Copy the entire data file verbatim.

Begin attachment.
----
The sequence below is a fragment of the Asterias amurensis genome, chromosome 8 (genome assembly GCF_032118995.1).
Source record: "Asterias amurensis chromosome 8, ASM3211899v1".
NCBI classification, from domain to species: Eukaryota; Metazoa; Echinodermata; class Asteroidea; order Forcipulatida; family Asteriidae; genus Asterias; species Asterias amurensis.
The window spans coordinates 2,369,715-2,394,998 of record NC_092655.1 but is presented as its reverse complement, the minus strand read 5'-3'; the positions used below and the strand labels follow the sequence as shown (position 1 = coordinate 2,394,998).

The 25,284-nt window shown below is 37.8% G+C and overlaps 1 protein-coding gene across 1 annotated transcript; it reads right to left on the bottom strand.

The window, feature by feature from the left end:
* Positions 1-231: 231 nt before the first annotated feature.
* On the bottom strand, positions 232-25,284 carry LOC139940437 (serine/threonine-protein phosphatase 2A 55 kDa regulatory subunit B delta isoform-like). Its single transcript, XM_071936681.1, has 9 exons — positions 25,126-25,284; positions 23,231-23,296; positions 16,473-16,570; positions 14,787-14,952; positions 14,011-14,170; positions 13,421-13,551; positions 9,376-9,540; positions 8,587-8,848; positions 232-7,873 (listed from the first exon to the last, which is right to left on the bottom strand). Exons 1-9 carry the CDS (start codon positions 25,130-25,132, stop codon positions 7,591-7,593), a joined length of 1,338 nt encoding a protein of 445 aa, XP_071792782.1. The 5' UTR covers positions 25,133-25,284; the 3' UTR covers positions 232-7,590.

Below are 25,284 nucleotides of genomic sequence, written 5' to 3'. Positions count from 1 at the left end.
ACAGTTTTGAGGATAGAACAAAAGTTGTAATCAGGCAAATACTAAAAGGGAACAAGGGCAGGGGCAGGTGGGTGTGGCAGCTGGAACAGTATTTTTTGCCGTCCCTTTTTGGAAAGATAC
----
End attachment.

The sequence below is a fragment of the Asterias amurensis genome, chromosome 8 (genome assembly GCF_032118995.1).
Source record: "Asterias amurensis chromosome 8, ASM3211899v1".
NCBI classification, from domain to species: Eukaryota; Metazoa; Echinodermata; class Asteroidea; order Forcipulatida; family Asteriidae; genus Asterias; species Asterias amurensis.
The window spans coordinates 2,369,715-2,394,998 of record NC_092655.1 but is presented as its reverse complement, the minus strand read 5'-3'; the positions used below and the strand labels follow the sequence as shown (position 1 = coordinate 2,394,998).

The 25,284-nt window shown below is 37.8% G+C and overlaps 1 protein-coding gene across 1 annotated transcript; it reads right to left on the bottom strand.

The window, feature by feature from the left end:
* Positions 1-231: 231 nt before the first annotated feature.
* On the bottom strand, positions 232-25,284 carry LOC139940437 (serine/threonine-protein phosphatase 2A 55 kDa regulatory subunit B delta isoform-like). Its single transcript, XM_071936681.1, has 9 exons — positions 25,126-25,284; positions 23,231-23,296; positions 16,473-16,570; positions 14,787-14,952; positions 14,011-14,170; positions 13,421-13,551; positions 9,376-9,540; positions 8,587-8,848; positions 232-7,873 (listed from the first exon to the last, which is right to left on the bottom strand). Exons 1-9 carry the CDS (start codon positions 25,130-25,132, stop codon positions 7,591-7,593), a joined length of 1,338 nt encoding a protein of 445 aa, XP_071792782.1. The 5' UTR covers positions 25,133-25,284; the 3' UTR covers positions 232-7,590.

Below are 25,284 nucleotides of genomic sequence, written 5' to 3'. Positions count from 1 at the left end.
ACAGTTTTGAGGATAGAACAAAAGTTGTAATCAGGCAAATACTAAAAGGGAACAAGGGCAGGGGCAGGTGGGTGTGGCAGCTGGAACAGTATTTTTTGCCGTCCCTTTTTGGAAAGATAC